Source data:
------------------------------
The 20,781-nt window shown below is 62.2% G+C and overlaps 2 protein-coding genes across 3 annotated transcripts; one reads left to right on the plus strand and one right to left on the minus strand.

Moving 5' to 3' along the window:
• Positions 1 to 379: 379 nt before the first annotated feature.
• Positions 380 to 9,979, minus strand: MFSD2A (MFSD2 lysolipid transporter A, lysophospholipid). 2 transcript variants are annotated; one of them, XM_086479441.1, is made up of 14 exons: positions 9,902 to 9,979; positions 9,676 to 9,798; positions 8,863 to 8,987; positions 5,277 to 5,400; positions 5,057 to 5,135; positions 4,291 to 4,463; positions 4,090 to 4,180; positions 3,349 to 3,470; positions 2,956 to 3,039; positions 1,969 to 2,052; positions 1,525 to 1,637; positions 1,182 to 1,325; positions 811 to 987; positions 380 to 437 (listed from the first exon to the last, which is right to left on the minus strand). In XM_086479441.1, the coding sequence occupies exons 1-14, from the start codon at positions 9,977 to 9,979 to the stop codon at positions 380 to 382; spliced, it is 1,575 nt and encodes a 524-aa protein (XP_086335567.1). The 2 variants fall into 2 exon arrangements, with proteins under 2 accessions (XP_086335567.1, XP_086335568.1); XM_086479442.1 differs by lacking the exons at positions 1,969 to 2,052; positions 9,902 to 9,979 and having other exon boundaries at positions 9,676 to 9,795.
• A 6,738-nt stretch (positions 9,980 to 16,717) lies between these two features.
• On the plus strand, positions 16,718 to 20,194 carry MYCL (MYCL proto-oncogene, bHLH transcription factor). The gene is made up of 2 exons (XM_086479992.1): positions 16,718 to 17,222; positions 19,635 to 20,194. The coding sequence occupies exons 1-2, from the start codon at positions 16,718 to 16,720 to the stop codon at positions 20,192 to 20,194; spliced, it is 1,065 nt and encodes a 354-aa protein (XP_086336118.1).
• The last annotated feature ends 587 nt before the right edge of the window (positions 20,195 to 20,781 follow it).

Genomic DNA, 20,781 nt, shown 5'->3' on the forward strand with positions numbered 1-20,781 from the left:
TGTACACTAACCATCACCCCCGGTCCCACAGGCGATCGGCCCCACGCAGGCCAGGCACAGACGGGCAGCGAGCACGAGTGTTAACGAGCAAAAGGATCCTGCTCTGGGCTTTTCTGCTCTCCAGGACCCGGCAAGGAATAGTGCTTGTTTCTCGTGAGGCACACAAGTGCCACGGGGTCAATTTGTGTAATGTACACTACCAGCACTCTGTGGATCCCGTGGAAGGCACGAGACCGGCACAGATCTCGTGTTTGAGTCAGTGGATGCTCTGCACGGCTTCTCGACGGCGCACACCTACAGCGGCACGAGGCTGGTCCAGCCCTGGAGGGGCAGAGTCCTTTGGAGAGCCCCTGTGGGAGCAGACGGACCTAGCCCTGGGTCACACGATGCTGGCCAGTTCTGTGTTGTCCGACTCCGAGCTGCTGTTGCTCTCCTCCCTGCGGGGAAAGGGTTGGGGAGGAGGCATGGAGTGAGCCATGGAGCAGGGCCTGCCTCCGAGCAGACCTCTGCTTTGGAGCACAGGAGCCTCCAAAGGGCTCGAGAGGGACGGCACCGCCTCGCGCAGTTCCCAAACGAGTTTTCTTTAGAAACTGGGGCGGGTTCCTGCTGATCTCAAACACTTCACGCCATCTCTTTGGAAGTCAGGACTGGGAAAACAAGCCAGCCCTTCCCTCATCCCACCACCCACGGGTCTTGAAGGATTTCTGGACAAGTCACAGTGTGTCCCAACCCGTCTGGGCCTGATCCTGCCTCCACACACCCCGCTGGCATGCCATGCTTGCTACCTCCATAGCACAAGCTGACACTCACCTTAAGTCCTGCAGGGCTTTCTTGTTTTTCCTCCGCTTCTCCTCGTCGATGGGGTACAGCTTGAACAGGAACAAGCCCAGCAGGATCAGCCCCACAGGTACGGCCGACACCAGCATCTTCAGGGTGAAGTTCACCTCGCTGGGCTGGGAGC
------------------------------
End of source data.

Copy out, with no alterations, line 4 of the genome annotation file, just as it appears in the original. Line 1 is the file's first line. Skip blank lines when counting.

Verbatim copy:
• Positions 380 to 9,979, minus strand: MFSD2A (MFSD2 lysolipid transporter A, lysophospholipid). 2 transcript variants are annotated; one of them, XM_086479441.1, is made up of 14 exons: positions 9,902 to 9,979; positions 9,676 to 9,798; positions 8,863 to 8,987; positions 5,277 to 5,400; positions 5,057 to 5,135; positions 4,291 to 4,463; positions 4,090 to 4,180; positions 3,349 to 3,470; positions 2,956 to 3,039; positions 1,969 to 2,052; positions 1,525 to 1,637; positions 1,182 to 1,325; positions 811 to 987; positions 380 to 437 (listed from the first exon to the last, which is right to left on the minus strand). In XM_086479441.1, the coding sequence occupies exons 1-14, from the start codon at positions 9,977 to 9,979 to the stop codon at positions 380 to 382; spliced, it is 1,575 nt and encodes a 524-aa protein (XP_086335567.1). The 2 variants fall into 2 exon arrangements, with proteins under 2 accessions (XP_086335567.1, XP_086335568.1); XM_086479442.1 differs by lacking the exons at positions 1,969 to 2,052; positions 9,902 to 9,979 and having other exon boundaries at positions 9,676 to 9,795.